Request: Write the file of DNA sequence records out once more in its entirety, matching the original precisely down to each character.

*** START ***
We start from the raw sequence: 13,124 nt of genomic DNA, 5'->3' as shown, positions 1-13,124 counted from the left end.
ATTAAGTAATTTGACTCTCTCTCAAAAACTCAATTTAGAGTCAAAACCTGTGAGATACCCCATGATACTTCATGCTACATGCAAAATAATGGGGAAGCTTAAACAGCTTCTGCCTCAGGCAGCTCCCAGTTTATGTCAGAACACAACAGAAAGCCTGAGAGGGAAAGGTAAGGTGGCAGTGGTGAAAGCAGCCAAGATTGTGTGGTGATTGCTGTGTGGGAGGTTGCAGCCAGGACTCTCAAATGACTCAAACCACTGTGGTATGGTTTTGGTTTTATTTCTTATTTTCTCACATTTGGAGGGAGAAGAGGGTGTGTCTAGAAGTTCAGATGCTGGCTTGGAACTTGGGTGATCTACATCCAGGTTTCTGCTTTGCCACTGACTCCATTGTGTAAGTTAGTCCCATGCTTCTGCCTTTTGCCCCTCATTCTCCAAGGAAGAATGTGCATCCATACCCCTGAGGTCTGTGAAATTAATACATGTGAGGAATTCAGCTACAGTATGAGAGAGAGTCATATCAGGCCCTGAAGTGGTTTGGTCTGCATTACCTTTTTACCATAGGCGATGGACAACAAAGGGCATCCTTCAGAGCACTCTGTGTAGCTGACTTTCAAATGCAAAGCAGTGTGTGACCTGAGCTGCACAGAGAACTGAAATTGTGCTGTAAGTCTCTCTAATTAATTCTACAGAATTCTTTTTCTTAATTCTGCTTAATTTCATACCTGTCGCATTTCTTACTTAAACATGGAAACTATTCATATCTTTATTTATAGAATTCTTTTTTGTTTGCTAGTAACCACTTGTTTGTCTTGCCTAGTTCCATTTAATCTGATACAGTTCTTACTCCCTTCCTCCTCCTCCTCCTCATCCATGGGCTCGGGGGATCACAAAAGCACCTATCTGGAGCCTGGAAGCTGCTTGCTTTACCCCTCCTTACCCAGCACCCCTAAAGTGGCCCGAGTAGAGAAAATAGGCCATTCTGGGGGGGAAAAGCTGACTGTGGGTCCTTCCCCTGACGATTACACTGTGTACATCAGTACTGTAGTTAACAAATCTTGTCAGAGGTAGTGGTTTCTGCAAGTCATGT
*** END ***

We start from the raw sequence: 13,124 nt of genomic DNA, 5'->3' as shown, positions 1-13,124 counted from the left end.
ATTAAGTAATTTGACTCTCTCTCAAAAACTCAATTTAGAGTCAAAACCTGTGAGATACCCCATGATACTTCATGCTACATGCAAAATAATGGGGAAGCTTAAACAGCTTCTGCCTCAGGCAGCTCCCAGTTTATGTCAGAACACAACAGAAAGCCTGAGAGGGAAAGGTAAGGTGGCAGTGGTGAAAGCAGCCAAGATTGTGTGGTGATTGCTGTGTGGGAGGTTGCAGCCAGGACTCTCAAATGACTCAAACCACTGTGGTATGGTTTTGGTTTTATTTCTTATTTTCTCACATTTGGAGGGAGAAGAGGGTGTGTCTAGAAGTTCAGATGCTGGCTTGGAACTTGGGTGATCTACATCCAGGTTTCTGCTTTGCCACTGACTCCATTGTGTAAGTTAGTCCCATGCTTCTGCCTTTTGCCCCTCATTCTCCAAGGAAGAATGTGCATCCATACCCCTGAGGTCTGTGAAATTAATACATGTGAGGAATTCAGCTACAGTATGAGAGAGAGTCATATCAGGCCCTGAAGTGGTTTGGTCTGCATTACCTTTTTACCATAGGCGATGGACAACAAAGGGCATCCTTCAGAGCACTCTGTGTAGCTGACTTTCAAATGCAAAGCAGTGTGTGACCTGAGCTGCACAGAGAACTGAAATTGTGCTGTAAGTCTCTCTAATTAATTCTACAGAATTCTTTTTCTTAATTCTGCTTAATTTCATACCTGTCGCATTTCTTACTTAAACATGGAAACTATTCATATCTTTATTTATAGAATTCTTTTTTGTTTGCTAGTAACCACTTGTTTGTCTTGCCTAGTTCCATTTAATCTGATACAGTTCTTACTCCCTTCCTCCTCCTCCTCCTCATCCATGGGCTCGGGGGATCACAAAAGCACCTATCTGGAGCCTGGAAGCTGCTTGCTTTACCCCTCCTTACCCAGCACCCCTAAAGTGGCCCGAGTAGAGAAAATAGGCCATTCTGGGGGGGAAAAGCTGACTGTGGGTCCTTCCCCTGACGATTACACTGTGTACATCAGTACTGTAGTTAACAAATCTTGTCAGAGGTAGTGGTTTCTGCAAGTCATGT